Visiting Ireland in January – What You Can Really Expect

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I'm often asked “What is the best time of year to go to Ireland?”- and my answer is always, “Whenever you can go!” And that includes visiting Ireland in January!

What to expect when you visit Ireland in January

Yes, even the darkest, coldest time of the year is a good time to visit Ireland! Not only will you find lower costs on everything from airfare to accommodations, but you'll also find fewer tourists at Ireland's most popular sites.

Podcast Extra: The Most Popular Tourist Destinations in Ireland

Is January a Good Time to Visit Ireland?

I'm going to answer this question with a resounding YES – but there is a caveat.

After the peak tourist season in Ireland (late June through mid-September), and prior to the run up to Christmas, many small and rural attractions will close for the season.

Those that do stay open through the end of December will often close for the months of January and February, opening again in time for the St. Patrick's Day festivities.

Dublinia and Christchurch Cathedral are connected via this dramatic stone arch. Dublin travel tips.
Dublinia and Christchurch Cathedral are connected via this dramatic stone arch. Tour Dublinia first as you cross the arch to the Cathedral as you exit.

The busiest and most popular attractions, including most city sites in Dublin, Galway, Kilkenny, and Killarney, as well as favorites like the Cliffs of Moher, Bunratty Castle, and the Rock of Cashel, remain open year round.

Our Ireland Vacation in January

My trip to Ireland this past January was planned around two events- a conference in Limerick and Temple Bar TradFest in Dublin. The itinerary took me across the country- twice- and I used buses, trains, and a rental car at different points of my trip.

Coming from the Midwestern US, where winter can be brutally cold, temperatures in the upper 30s and lowers 40s (Fahrenheit) were a welcome reprieve from the single digits (and below) at home.

Brightly colored shops on Fisher Street in Doolin, Ireland
Even a damp, drizzly afternoon can't dull the colorful shops on Fisher Street in Doolin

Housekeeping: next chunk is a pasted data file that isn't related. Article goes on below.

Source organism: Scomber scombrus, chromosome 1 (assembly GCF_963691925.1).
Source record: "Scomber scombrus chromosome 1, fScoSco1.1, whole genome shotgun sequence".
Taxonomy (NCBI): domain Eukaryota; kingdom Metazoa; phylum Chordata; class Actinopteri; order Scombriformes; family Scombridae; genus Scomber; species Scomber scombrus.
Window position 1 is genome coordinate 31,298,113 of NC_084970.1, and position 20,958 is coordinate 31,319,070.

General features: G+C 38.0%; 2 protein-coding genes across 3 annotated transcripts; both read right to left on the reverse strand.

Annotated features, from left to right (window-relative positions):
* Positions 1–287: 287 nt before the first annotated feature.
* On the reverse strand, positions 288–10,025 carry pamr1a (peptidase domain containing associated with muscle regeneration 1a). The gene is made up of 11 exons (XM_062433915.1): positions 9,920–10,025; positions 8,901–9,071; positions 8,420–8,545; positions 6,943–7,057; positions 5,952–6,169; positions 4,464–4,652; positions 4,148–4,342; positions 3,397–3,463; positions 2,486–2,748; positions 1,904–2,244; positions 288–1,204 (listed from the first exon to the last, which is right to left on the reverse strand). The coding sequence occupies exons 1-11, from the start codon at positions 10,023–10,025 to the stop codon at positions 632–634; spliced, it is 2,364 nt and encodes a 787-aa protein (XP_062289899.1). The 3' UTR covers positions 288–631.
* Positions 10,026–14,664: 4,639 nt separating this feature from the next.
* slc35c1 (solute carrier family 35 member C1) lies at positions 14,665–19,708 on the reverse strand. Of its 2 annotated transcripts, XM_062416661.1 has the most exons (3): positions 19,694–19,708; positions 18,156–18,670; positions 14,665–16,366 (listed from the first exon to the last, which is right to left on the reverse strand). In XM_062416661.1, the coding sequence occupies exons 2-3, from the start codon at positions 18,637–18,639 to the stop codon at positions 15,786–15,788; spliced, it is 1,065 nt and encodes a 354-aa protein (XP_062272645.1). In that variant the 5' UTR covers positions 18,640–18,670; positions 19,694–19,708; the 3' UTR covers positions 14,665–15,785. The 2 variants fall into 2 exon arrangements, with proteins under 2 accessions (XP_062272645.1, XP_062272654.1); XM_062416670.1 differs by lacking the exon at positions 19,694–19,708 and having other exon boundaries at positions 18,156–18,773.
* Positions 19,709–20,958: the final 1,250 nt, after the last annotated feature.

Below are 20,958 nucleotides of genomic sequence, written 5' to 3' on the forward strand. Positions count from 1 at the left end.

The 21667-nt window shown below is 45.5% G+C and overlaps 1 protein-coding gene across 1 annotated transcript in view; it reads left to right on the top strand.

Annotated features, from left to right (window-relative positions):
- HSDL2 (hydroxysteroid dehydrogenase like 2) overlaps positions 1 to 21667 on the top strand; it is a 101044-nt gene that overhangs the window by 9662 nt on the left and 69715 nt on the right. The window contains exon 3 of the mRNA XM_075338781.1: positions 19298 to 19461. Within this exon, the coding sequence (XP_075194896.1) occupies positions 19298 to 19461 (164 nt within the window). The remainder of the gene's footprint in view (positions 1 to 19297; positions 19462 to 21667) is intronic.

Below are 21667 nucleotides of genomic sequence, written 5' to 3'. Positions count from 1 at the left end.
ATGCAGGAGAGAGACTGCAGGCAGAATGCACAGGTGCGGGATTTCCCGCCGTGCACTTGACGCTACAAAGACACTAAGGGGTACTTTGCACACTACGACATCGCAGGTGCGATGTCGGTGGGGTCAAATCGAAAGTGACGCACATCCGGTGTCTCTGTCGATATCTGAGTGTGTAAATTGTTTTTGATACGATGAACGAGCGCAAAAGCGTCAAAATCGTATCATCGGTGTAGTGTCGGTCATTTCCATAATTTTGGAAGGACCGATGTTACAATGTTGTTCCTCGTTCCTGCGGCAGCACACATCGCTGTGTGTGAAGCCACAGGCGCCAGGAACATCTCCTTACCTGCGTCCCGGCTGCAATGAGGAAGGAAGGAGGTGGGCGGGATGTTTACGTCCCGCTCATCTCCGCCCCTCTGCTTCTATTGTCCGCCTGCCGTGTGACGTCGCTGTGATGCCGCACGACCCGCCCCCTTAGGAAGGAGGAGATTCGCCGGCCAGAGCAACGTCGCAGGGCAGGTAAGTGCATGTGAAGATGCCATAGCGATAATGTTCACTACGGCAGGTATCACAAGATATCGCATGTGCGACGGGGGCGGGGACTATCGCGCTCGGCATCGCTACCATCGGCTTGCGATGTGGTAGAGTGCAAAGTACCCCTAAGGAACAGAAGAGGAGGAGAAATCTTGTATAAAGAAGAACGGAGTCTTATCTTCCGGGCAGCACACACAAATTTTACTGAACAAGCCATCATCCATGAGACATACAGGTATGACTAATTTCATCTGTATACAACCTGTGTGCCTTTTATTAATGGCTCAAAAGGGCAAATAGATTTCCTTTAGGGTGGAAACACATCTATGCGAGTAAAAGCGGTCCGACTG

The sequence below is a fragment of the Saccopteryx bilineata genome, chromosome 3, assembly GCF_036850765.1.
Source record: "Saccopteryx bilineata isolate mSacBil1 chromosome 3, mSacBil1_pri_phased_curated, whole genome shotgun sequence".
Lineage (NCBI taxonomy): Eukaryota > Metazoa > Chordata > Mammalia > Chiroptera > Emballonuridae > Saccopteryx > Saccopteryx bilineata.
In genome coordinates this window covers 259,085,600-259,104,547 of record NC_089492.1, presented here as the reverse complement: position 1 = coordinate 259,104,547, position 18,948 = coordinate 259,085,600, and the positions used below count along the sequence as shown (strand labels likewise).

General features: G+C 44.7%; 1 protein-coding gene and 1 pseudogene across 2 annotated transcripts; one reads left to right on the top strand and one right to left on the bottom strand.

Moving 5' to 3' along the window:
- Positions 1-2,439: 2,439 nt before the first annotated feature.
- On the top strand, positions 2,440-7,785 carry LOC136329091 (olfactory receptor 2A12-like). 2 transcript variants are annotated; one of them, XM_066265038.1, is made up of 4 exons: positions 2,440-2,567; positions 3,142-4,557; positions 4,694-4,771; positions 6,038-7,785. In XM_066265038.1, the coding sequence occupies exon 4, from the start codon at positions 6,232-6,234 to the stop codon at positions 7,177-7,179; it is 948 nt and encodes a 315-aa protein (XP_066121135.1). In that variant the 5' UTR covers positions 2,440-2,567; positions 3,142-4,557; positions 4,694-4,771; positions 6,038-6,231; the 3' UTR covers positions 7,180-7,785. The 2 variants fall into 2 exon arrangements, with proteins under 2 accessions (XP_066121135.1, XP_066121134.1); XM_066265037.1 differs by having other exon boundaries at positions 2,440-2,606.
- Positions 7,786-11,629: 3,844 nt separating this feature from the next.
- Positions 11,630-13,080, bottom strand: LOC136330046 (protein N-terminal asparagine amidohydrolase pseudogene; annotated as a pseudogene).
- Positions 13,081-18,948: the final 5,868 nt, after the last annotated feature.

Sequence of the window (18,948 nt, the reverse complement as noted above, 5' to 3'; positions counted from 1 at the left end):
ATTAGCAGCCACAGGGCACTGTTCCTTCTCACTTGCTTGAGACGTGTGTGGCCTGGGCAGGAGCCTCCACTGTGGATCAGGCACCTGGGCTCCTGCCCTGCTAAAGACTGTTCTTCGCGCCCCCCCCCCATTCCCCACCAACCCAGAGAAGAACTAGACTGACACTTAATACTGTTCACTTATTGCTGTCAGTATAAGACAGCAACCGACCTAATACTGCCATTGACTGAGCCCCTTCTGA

Most of our trip was spent in cities and larger towns- Limerick, Dublin, Westport, and Sligo- but I did venture to the village of Doolin and found that the Cliffs of Moher is busy, even in the middle of winter!

Though I found the temperatures to be mild, the weather was wild as I drove from Doolin to Adare. Steely clouds swept low across the sky, pouring rain as they blew past. Between the clouds bright blue sky and unfiltered sun created the most brilliant rainbows before a new, heavy cloud brought it's downpour.

Bright rainbows in ireland
You don't realize how much a rainbow shimmers until you are inside one…

The weather during our trip was varied. Rain and wind in the morning would often give way to a clear and brisk afternoon. At the end of our trip it snowed quite a bit. Though the few inches of snow didn't stop us from exploring, and made for some stunning photos. But snowplows are rare in Ireland and we encountered few cars on the roads.

The Temple Bar in Temple Bar, Dublin
It may be colder but the ability to walk down the cobbled streets of Temple Bar without fighting your way through a crowd is priceless.

If I had to choose a spot that most impressed me in January it would have to be Dublin. The capital city is amazing when Grafton Street isn't standing room only, when lines for attractions don't have 1-2 hour waits, and when you can see for blocks along the cobbled streets of Temple Bar.

How to Plan an Ireland Vacation in January

Begin researching your flights in August. I usually find the best airfare 6-8 weeks prior to departure, but I always begin researching flight costs 5-6 months before my trip so I know when a good deal pops up.

Read: Tips to Help You Find the Best Airfare to Ireland

After booking your flights the fun begins- planning your itinerary!

A few things to remember when visiting Ireland in January:

  • Days are shorter. An average January day in Ireland lasts approximately 8 hours and 15 minutes. The sun will rise around 8:20am, and set around 5:40pm.
  • Weather is wetter. In a country known for rain, January is one of the wettest months of the year.
  • Schedules may be shortened. Sites that remain open year round may have reduced hours.

But the upside of those drawbacks are pretty attractive:

  • Shorter days mean longer nights- and pubs are lively in in winter months!
  • Sometimes that wet weather is in the form of snow. It doesn't usually last very long- but it is amazingly beautiful to see.
  • Fewer tourists at popular sites means you can experience more!

How Cold is Ireland in January?

Doonagore Castle, County Clare, Ireland
Winds pushed the waves high on the Atlantic beyond Doonagore Castle

Ireland doesn't have large temperature fluctuations. You'll find very few brutally cold winter days, and few days of sweltering summer heat.

The average temperature in Ireland in January is 37 °F – 44 °F (3-7 °C).